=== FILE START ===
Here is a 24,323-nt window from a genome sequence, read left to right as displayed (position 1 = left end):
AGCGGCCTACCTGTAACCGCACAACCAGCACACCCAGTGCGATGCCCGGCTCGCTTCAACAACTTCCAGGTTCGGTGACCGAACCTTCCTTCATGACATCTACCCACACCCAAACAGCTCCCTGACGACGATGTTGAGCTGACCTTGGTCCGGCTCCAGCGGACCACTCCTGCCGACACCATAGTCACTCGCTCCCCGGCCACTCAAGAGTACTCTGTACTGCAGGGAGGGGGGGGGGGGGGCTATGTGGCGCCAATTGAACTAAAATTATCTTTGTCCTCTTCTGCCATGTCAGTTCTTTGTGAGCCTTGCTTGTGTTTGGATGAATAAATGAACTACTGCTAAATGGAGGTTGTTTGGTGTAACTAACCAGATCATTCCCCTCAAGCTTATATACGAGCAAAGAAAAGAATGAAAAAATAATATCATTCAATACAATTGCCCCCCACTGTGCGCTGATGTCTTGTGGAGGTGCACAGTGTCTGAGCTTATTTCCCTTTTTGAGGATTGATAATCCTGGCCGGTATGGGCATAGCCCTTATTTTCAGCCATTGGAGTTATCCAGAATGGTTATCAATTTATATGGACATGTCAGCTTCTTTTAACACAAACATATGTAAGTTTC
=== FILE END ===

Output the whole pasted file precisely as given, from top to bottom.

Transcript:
Here is a 24,323-nt window from a genome sequence, read left to right as displayed (position 1 = left end):
AGCGGCCTACCTGTAACCGCACAACCAGCACACCCAGTGCGATGCCCGGCTCGCTTCAACAACTTCCAGGTTCGGTGACCGAACCTTCCTTCATGACATCTACCCACACCCAAACAGCTCCCTGACGACGATGTTGAGCTGACCTTGGTCCGGCTCCAGCGGACCACTCCTGCCGACACCATAGTCACTCGCTCCCCGGCCACTCAAGAGTACTCTGTACTGCAGGGAGGGGGGGGGGGGGGCTATGTGGCGCCAATTGAACTAAAATTATCTTTGTCCTCTTCTGCCATGTCAGTTCTTTGTGAGCCTTGCTTGTGTTTGGATGAATAAATGAACTACTGCTAAATGGAGGTTGTTTGGTGTAACTAACCAGATCATTCCCCTCAAGCTTATATACGAGCAAAGAAAAGAATGAAAAAATAATATCATTCAATACAATTGCCCCCCACTGTGCGCTGATGTCTTGTGGAGGTGCACAGTGTCTGAGCTTATTTCCCTTTTTGAGGATTGATAATCCTGGCCGGTATGGGCATAGCCCTTATTTTCAGCCATTGGAGTTATCCAGAATGGTTATCAATTTATATGGACATGTCAGCTTCTTTTAACACAAACATATGTAAGTTTC